Authorities ruled that an Italian couple in Milan had to give their daughter Blu (Italian for “blue”) a different name in 2018. The decision followed a 2000 presidential decree noting that “the name given to a child must correspond to their sex.”
A summons ordering the couple to appear in court noted, “Given that this is a modern name based on the English word ‘blue’, and that it cannot be considered unequivocally attributable to a person of the female sex, the birth certificate must be rectified by inserting another female name that the parents may propose during the course of the hearing.”
Meanwhile, in the U.S. in 2018, 28 boys and 16 girls were named Blu.
In 2014, Saudi Arabia’s Interior Ministry shared a list of about 50 names banned by the government. The ministry’s Civil Status Department reportedly said the names were chosen based on religious connections, foreign origin or because they broke from “social traditions.”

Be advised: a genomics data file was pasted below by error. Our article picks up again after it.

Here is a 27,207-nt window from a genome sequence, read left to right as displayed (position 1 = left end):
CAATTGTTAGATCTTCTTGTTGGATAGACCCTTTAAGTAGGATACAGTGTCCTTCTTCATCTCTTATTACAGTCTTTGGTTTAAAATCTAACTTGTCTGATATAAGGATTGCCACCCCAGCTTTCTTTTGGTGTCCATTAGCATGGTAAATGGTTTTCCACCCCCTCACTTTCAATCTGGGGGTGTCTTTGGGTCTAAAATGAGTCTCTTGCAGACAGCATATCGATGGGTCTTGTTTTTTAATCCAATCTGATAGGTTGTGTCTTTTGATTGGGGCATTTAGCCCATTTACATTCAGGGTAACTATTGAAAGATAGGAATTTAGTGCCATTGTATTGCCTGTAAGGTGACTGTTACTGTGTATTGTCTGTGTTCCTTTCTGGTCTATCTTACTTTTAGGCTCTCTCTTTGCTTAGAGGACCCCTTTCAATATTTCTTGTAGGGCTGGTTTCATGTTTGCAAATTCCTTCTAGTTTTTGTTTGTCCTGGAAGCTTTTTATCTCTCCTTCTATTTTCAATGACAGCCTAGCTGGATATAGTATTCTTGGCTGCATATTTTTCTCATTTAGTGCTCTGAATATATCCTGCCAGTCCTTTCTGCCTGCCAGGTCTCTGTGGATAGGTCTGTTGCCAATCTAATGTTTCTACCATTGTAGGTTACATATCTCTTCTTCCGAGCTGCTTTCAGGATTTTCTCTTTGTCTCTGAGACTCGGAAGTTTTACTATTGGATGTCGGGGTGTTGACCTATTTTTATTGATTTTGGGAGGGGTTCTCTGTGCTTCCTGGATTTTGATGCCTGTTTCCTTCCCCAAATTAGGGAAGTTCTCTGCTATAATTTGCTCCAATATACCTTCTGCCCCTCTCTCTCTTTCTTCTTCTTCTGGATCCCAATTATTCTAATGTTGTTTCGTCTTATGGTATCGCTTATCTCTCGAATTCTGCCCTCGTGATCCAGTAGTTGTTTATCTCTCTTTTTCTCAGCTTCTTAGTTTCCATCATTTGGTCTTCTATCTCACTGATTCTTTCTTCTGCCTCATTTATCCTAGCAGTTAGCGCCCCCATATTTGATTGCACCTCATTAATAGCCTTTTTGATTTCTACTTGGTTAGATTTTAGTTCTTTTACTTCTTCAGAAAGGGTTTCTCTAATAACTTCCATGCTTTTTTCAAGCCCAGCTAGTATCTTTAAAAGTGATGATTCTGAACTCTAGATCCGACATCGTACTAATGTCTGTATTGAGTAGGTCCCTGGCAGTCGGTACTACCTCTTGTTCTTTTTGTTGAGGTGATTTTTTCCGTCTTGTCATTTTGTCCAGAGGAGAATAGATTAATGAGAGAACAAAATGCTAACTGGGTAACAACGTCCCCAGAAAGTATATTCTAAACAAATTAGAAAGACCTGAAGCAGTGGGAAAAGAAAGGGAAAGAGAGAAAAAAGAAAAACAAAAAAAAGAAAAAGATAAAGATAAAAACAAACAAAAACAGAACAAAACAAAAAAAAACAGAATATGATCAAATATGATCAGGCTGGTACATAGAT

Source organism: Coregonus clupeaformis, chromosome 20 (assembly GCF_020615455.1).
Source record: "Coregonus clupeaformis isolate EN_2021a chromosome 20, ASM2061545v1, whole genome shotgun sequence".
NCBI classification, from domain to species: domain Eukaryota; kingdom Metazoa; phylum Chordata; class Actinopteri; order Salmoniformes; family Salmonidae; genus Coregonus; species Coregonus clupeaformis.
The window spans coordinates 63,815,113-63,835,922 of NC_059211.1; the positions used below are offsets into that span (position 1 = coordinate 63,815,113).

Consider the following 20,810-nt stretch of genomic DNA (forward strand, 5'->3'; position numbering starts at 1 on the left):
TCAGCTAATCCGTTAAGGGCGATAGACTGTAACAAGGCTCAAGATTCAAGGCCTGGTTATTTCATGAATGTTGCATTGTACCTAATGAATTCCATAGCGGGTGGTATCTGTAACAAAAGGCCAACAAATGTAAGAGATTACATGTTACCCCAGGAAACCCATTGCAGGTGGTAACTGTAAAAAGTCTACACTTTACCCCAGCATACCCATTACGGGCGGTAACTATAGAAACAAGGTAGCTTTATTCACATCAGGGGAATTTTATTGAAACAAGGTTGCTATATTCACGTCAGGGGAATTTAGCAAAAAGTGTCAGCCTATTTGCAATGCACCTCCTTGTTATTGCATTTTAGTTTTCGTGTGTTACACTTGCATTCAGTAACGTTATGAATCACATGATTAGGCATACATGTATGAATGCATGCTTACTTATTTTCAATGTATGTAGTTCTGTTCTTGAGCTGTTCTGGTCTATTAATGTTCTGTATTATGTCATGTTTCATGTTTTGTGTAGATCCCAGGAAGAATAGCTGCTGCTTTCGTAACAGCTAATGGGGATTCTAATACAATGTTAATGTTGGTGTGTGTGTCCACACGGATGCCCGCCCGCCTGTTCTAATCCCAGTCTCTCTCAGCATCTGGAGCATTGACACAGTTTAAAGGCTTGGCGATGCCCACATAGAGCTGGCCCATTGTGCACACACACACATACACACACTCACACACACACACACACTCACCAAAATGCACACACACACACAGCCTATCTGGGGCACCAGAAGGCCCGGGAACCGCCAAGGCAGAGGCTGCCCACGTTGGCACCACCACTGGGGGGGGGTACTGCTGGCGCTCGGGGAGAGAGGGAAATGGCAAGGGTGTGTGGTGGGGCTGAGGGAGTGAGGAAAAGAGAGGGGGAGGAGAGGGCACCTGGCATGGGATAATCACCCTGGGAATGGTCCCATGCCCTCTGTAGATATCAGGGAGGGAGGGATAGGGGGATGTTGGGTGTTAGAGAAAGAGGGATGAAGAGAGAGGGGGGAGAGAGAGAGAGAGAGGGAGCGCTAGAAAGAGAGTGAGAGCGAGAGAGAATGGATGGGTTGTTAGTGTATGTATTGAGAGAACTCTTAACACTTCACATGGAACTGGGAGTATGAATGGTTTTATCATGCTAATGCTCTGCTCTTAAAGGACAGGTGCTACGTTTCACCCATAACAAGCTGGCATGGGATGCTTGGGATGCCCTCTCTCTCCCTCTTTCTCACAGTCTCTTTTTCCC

The foreign origin criterion seems to be the case for Linda, one of the more Western-sounding names on the list.
Both Hermione and Harry Potter appeared on the forbidden names list in Sonora, Mexico, which apparently considers Wizarding World-themed monikers potential grounds for bullying.
Other character names on the list include Batman, James Bond, Terminator, Rocky and Rambo. Just north of the border in the U.S., 79 baby girls were named Hermione in 2018.
In Denmark, parents can choose from a government list of about 7,000 approved names. Those wishing to pick something outside the list must receive official approval.
An assistant professor for the Department of Name Research at Copenhagen University told The New York Times in 2004 that he advised authorities against approving the name Pluto. Other rejected names in Denmark include Anus and Monkey.